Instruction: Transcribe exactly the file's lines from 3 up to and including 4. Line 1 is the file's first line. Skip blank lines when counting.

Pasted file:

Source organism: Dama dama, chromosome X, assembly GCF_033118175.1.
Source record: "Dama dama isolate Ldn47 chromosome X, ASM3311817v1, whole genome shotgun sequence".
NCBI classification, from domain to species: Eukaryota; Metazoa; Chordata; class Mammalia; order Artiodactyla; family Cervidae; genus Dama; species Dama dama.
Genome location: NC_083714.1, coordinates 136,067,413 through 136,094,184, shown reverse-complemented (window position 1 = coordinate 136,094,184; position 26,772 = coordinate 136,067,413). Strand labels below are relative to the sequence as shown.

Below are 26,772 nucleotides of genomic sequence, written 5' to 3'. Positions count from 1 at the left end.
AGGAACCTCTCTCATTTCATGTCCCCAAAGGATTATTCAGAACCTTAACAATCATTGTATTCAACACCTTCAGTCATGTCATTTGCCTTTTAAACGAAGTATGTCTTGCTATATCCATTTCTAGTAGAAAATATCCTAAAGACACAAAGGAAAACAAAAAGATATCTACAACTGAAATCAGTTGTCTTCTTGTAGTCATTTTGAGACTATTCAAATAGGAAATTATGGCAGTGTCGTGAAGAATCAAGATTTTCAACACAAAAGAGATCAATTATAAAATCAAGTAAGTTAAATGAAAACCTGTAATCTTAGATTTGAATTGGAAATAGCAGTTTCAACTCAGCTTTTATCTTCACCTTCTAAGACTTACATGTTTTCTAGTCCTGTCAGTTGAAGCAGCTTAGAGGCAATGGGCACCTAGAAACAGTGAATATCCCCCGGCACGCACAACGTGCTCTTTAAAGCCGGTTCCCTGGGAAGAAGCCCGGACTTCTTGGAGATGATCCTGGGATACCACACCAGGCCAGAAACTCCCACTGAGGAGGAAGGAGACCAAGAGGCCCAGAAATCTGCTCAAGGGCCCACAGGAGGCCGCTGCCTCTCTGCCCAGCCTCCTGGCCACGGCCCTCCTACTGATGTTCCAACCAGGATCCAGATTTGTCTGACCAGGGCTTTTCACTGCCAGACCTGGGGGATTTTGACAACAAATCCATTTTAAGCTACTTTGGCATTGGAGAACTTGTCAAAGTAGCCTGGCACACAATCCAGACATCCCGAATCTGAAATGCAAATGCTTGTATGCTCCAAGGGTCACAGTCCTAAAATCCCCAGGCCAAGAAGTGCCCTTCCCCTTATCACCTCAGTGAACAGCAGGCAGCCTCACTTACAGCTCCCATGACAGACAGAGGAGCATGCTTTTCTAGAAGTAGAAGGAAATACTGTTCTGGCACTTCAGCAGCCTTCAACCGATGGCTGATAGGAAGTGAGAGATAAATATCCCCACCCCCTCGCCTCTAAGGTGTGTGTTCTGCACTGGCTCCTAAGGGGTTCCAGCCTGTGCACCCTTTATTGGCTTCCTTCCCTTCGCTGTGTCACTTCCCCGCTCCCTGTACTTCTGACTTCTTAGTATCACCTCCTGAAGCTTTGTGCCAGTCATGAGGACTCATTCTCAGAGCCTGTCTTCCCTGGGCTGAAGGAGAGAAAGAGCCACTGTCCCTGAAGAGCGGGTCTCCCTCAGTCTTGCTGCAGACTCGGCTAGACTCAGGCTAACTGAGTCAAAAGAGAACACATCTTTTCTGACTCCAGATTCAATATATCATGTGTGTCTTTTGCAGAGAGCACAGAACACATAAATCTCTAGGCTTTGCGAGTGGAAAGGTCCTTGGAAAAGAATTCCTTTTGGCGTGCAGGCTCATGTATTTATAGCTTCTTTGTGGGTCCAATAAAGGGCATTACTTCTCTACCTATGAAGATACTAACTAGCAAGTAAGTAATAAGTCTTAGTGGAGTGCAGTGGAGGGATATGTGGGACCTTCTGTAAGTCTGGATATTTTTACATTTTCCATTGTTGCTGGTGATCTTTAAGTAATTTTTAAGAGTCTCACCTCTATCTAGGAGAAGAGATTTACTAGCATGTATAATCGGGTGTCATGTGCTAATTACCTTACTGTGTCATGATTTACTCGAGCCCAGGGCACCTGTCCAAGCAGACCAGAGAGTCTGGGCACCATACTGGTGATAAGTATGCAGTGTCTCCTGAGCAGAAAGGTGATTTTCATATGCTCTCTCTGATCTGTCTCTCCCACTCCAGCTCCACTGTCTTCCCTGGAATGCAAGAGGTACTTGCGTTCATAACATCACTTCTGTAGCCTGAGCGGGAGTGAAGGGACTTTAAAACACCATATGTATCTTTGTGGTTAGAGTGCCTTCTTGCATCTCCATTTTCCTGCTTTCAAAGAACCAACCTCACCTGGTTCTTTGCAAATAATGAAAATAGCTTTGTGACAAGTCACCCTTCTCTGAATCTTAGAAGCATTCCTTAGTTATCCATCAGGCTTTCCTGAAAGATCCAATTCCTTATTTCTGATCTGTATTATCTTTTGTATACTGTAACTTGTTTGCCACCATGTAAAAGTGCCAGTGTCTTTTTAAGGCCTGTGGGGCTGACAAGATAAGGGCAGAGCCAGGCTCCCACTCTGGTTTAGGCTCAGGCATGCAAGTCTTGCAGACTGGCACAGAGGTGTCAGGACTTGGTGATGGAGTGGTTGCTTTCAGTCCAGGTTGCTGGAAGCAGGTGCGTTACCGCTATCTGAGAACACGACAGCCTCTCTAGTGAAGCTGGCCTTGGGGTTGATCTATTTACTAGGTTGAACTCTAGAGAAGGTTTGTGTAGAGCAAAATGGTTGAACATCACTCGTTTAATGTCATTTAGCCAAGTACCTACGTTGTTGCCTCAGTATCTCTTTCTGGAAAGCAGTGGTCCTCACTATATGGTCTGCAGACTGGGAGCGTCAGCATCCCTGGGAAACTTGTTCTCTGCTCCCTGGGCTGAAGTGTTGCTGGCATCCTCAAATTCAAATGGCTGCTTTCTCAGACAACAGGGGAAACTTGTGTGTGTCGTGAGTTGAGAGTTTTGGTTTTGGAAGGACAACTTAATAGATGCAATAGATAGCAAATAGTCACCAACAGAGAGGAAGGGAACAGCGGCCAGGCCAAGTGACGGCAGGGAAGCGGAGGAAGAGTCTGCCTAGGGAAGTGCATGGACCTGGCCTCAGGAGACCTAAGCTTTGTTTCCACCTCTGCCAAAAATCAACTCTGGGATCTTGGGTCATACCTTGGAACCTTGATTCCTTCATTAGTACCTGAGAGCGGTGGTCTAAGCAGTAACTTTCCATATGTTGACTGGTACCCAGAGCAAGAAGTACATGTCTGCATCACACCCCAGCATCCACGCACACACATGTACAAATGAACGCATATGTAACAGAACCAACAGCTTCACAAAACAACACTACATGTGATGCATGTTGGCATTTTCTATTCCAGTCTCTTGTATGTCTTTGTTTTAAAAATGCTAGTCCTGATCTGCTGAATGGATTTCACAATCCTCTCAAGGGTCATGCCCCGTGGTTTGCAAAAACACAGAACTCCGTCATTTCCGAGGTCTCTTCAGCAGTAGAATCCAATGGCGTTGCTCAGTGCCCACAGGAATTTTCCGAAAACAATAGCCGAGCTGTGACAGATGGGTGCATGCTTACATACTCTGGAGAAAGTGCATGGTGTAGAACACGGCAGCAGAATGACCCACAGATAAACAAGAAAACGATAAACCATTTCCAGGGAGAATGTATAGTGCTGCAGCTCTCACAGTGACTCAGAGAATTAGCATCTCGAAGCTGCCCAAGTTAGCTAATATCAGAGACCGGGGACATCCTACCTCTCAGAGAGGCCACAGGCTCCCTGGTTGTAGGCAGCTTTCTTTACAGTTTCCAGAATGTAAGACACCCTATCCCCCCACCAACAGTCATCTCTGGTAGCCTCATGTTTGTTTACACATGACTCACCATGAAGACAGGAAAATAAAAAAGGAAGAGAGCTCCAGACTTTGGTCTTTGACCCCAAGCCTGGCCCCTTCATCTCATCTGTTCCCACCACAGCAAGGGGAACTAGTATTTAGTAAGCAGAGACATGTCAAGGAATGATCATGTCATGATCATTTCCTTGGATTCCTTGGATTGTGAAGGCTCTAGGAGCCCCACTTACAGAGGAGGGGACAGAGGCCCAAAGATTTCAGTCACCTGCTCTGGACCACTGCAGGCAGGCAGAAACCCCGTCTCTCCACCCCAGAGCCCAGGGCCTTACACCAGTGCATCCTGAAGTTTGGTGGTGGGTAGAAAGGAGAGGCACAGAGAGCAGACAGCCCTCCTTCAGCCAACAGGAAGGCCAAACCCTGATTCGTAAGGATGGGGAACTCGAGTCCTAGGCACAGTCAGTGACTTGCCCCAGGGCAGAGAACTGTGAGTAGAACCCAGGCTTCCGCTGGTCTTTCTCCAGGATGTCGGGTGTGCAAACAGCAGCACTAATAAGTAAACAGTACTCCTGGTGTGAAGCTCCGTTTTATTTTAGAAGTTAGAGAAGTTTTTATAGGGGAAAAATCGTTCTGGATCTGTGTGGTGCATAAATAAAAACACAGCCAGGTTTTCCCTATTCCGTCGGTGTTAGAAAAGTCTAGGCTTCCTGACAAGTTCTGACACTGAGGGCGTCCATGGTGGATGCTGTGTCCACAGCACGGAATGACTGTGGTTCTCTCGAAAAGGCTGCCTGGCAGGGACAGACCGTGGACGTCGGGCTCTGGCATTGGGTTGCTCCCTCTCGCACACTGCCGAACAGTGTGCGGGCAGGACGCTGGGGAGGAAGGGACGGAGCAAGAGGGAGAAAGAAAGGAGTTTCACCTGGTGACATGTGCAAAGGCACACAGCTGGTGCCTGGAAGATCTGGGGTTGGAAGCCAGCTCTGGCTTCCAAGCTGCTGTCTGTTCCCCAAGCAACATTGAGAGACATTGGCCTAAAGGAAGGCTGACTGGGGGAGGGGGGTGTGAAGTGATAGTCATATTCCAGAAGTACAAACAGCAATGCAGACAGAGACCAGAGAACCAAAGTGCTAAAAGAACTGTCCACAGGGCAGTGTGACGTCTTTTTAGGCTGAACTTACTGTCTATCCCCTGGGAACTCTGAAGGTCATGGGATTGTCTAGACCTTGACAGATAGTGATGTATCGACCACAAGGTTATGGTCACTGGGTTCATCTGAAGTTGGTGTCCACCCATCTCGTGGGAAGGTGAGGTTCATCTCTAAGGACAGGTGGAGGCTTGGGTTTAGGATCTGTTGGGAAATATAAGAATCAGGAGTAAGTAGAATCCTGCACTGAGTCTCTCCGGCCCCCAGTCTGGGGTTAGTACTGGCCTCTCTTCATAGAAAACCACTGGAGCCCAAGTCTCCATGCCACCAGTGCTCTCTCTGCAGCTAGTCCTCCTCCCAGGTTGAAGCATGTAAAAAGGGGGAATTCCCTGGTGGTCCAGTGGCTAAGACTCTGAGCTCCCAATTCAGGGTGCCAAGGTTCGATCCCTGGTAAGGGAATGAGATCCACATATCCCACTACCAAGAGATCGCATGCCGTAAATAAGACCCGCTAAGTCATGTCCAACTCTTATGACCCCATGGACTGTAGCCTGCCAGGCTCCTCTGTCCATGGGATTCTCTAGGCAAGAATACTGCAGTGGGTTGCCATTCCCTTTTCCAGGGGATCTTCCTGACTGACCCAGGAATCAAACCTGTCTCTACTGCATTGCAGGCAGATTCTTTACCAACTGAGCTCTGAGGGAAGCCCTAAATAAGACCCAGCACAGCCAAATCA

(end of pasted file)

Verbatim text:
NCBI classification, from domain to species: Eukaryota; Metazoa; Chordata; class Mammalia; order Artiodactyla; family Cervidae; genus Dama; species Dama dama.
Genome location: NC_083714.1, coordinates 136,067,413 through 136,094,184, shown reverse-complemented (window position 1 = coordinate 136,094,184; position 26,772 = coordinate 136,067,413). Strand labels below are relative to the sequence as shown.